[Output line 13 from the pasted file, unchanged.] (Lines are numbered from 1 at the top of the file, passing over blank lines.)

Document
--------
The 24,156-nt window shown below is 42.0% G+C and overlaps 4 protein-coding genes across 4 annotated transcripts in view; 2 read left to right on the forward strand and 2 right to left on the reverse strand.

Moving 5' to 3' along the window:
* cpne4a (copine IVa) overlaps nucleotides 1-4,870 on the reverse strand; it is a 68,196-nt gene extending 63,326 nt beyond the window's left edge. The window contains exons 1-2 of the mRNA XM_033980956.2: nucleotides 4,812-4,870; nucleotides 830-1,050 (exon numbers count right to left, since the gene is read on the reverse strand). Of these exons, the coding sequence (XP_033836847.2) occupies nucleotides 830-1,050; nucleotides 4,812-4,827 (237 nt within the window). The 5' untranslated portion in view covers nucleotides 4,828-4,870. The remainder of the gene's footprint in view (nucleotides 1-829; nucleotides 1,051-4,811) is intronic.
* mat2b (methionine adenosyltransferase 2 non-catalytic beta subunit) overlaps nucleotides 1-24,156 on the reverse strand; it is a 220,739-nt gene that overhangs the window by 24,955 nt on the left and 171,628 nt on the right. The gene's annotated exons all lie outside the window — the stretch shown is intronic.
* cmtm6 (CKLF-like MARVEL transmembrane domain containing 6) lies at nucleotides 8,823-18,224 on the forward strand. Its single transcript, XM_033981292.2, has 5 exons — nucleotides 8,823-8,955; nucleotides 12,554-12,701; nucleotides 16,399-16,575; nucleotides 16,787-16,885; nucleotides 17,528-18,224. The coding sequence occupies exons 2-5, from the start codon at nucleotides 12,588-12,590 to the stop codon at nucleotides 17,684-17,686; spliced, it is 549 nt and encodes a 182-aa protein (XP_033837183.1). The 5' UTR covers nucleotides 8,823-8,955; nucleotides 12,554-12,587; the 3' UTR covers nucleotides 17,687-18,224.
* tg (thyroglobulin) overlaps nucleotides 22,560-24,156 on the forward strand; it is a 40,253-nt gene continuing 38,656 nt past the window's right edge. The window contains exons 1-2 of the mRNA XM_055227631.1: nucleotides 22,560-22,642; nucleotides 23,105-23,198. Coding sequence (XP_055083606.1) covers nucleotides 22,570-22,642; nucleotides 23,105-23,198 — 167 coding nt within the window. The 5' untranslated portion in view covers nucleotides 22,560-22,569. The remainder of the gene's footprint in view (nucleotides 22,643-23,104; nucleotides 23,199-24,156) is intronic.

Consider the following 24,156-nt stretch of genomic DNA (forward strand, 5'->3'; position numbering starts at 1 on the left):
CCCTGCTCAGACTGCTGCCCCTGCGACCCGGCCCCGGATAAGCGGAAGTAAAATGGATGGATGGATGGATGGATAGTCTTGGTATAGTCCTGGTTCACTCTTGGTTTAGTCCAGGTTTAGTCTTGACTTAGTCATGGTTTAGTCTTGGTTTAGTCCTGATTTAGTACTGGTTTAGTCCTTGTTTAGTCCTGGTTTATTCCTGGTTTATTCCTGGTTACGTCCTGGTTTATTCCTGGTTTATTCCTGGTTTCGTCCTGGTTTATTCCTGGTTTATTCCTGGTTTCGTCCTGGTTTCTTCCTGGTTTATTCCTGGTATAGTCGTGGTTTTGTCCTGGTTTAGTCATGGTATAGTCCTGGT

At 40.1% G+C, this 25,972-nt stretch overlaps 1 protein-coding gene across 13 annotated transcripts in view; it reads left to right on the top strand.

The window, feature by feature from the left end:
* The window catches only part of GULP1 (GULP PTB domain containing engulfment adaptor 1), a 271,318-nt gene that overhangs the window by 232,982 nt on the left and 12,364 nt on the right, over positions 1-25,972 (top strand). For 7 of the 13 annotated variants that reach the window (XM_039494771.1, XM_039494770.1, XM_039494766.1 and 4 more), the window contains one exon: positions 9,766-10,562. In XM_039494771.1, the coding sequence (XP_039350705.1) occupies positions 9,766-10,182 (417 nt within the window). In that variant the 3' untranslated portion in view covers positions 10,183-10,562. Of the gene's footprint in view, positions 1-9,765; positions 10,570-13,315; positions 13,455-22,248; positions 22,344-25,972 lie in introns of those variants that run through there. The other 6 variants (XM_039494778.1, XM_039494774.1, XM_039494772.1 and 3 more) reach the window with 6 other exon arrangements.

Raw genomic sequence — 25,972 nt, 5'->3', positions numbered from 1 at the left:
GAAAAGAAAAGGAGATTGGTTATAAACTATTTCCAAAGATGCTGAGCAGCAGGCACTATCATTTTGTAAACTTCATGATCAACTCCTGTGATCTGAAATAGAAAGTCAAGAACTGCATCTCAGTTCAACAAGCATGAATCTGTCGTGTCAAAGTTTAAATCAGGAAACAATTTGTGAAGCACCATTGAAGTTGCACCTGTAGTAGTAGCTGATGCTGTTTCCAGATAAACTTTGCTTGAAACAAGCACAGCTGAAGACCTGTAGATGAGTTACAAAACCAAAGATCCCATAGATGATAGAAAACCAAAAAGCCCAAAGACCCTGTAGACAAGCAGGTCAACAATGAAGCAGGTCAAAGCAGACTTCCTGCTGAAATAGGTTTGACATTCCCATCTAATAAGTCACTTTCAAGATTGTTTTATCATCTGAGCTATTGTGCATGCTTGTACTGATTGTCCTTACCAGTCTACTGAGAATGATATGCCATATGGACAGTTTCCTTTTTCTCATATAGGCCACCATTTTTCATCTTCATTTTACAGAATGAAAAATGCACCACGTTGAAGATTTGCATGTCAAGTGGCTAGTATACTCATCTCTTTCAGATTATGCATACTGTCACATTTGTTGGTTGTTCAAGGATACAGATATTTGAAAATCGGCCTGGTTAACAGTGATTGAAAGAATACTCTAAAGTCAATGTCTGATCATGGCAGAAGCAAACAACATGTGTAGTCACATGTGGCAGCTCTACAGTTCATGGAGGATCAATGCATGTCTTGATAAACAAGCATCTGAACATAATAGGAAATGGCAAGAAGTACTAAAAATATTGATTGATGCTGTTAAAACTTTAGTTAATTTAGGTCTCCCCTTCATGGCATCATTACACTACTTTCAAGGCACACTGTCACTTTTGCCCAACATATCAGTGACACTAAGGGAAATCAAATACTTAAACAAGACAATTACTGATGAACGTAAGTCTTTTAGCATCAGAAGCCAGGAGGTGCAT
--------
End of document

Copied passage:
GAAAAGAAAAGGAGATTGGTTATAAACTATTTCCAAAGATGCTGAGCAGCAGGCACTATCATTTTGTAAACTTCATGATCAACTCCTGTGATCTGAAATAGAAAGTCAAGAACTGCATCTCAGTTCAACAAGCATGAATCTGTCGTGTCAAAGTTTAAATCAGGAAACAATTTGTGAAGCACCATTGAAGTTGCACCTGTAGTAGTAGCTGATGCTGTTTCCAGATAAACTTTGCTTGAAACAAGCACAGCTGAAGACCTGTAGATGAGTTACAAAACCAAAGATCCCATAGATGATAGAAAACCAAAAAGCCCAAAGACCCTGTAGACAAGCAGGTCAACAATGAAGCAGGTCAAAGCAGACTTCCTGCTGAAATAGGTTTGACATTCCCATCTAATAAGTCACTTTCAAGATTGTTTTATCATCTGAGCTATTGTGCATGCTTGTACTGATTGTCCTTACCAGTCTACTGAGAATGATATGCCATATGGACAGTTTCCTTTTTCTCATATAGGCCACCATTTTTCATCTTCATTTTACAGAATGAAAAATGCACCACGTTGAAGATTTGCATGTCAAGTGGCTAGTATACTCATCTCTTTCAGATTATGCATACTGTCACATTTGTTGGTTGTTCAAGGATACAGATATTTGAAAATCGGCCTGGTTAACAGTGATTGAAAGAATACTCTAAAGTCAATGTCTGATCATGGCAGAAGCAAACAACATGTGTAGTCACATGTGGCAGCTCTACAGTTCATGGAGGATCAATGCATGTCTTGATAAACAAGCATCTGAACATAATAGGAAATGGCAAGAAGTACTAAAAATATTGATTGATGCTGTTAAAACTTTAGTTAATTTAGGTCTCCCCTTCATGGCATCATTACACTACTTTCAAGGCACACTGTCACTTTTGCCCAACATATCAGTGACACTAAGGGAAATCAAATACTTAAACAAGACAATTACTGATGAACGTAAGTCTTTTAGCATCAGAAGCCAGGAGGTGCAT